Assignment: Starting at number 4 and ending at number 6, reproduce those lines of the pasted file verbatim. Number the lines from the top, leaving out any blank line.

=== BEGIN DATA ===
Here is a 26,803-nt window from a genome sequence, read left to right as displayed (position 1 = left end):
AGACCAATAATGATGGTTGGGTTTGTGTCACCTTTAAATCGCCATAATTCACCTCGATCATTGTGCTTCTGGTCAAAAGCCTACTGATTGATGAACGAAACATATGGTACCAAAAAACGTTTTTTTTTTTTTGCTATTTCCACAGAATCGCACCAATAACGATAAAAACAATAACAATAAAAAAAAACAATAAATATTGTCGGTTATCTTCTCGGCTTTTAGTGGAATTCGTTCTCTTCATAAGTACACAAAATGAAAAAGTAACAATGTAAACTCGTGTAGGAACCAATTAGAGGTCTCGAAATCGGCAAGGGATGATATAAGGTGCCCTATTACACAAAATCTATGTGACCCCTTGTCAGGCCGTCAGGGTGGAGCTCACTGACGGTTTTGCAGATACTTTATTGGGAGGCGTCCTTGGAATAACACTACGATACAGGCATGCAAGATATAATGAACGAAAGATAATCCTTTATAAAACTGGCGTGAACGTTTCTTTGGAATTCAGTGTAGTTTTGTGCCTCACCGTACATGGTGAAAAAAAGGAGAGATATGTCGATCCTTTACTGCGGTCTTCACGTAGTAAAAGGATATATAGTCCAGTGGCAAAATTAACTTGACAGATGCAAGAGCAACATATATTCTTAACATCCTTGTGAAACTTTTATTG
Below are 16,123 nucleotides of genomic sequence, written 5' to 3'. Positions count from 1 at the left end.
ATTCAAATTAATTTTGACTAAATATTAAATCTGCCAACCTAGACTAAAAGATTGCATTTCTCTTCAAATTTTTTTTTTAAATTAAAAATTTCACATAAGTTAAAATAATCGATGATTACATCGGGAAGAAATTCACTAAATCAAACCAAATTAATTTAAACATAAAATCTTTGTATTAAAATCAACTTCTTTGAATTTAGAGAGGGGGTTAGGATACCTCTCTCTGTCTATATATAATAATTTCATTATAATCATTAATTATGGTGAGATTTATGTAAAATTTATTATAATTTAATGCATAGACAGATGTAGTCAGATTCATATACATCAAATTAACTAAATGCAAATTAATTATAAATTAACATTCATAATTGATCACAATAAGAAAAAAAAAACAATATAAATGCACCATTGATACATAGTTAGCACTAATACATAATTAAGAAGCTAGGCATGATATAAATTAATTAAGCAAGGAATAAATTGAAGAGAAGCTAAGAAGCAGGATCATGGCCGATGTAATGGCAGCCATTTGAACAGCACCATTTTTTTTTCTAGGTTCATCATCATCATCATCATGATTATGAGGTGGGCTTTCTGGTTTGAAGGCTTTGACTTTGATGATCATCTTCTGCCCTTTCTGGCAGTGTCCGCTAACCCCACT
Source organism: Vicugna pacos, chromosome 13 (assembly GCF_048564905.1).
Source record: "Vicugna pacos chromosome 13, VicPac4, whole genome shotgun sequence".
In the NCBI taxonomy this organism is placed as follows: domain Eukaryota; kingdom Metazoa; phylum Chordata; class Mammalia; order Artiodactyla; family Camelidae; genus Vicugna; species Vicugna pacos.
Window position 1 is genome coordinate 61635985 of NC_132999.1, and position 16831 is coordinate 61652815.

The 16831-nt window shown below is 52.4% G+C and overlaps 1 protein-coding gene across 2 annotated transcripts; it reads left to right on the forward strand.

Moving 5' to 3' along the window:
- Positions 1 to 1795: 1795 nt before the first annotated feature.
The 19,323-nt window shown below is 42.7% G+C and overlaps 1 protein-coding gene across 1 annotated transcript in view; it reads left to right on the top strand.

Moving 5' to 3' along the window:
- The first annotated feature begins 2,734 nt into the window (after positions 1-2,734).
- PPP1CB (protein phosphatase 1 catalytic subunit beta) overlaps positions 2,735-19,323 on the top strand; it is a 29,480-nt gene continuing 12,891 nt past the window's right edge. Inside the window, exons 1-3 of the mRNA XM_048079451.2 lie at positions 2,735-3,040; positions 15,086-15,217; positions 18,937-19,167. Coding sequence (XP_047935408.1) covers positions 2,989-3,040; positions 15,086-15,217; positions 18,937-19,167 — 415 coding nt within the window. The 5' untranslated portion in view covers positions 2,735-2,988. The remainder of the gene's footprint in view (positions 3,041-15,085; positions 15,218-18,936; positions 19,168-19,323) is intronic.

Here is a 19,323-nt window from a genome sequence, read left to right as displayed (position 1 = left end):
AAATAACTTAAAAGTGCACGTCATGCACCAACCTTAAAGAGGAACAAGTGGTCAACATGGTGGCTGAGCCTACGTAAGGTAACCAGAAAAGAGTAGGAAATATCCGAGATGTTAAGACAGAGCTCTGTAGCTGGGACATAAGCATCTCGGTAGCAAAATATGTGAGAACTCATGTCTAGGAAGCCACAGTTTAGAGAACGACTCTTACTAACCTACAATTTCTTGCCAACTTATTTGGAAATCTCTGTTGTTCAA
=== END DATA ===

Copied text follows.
ATTCAAATTAATTTTGACTAAATATTAAATCTGCCAACCTAGACTAAAAGATTGCATTTCTCTTCAAATTTTTTTTTTAAATTAAAAATTTCACATAAGTTAAAATAATCGATGATTACATCGGGAAGAAATTCACTAAATCAAACCAAATTAATTTAAACATAAAATCTTTGTATTAAAATCAACTTCTTTGAATTTAGAGAGGGGGTTAGGATACCTCTCTCTGTCTATATATAATAATTTCATTATAATCATTAATTATGGTGAGATTTATGTAAAATTTATTATAATTTAATGCATAGACAGATGTAGTCAGATTCATATACATCAAATTAACTAAATGCAAATTAATTATAAATTAACATTCATAATTGATCACAATAAGAAAAAAAAAACAATATAAATGCACCATTGATACATAGTTAGCACTAATACATAATTAAGAAGCTAGGCATGATATAAATTAATTAAGCAAGGAATAAATTGAAGAGAAGCTAAGAAGCAGGATCATGGCCGATGTAATGGCAGCCATTTGAACAGCACCATTTTTTTTTCTAGGTTCATCATCATCATCATCATGATTATGAGGTGGGCTTTCTGGTTTGAAGGCTTTGACTTTGATGATCATCTTCTGCCCTTTCTGGCAGTGTCCGCTAACCCCACT
Source organism: Vicugna pacos, chromosome 13 (assembly GCF_048564905.1).
Source record: "Vicugna pacos chromosome 13, VicPac4, whole genome shotgun sequence".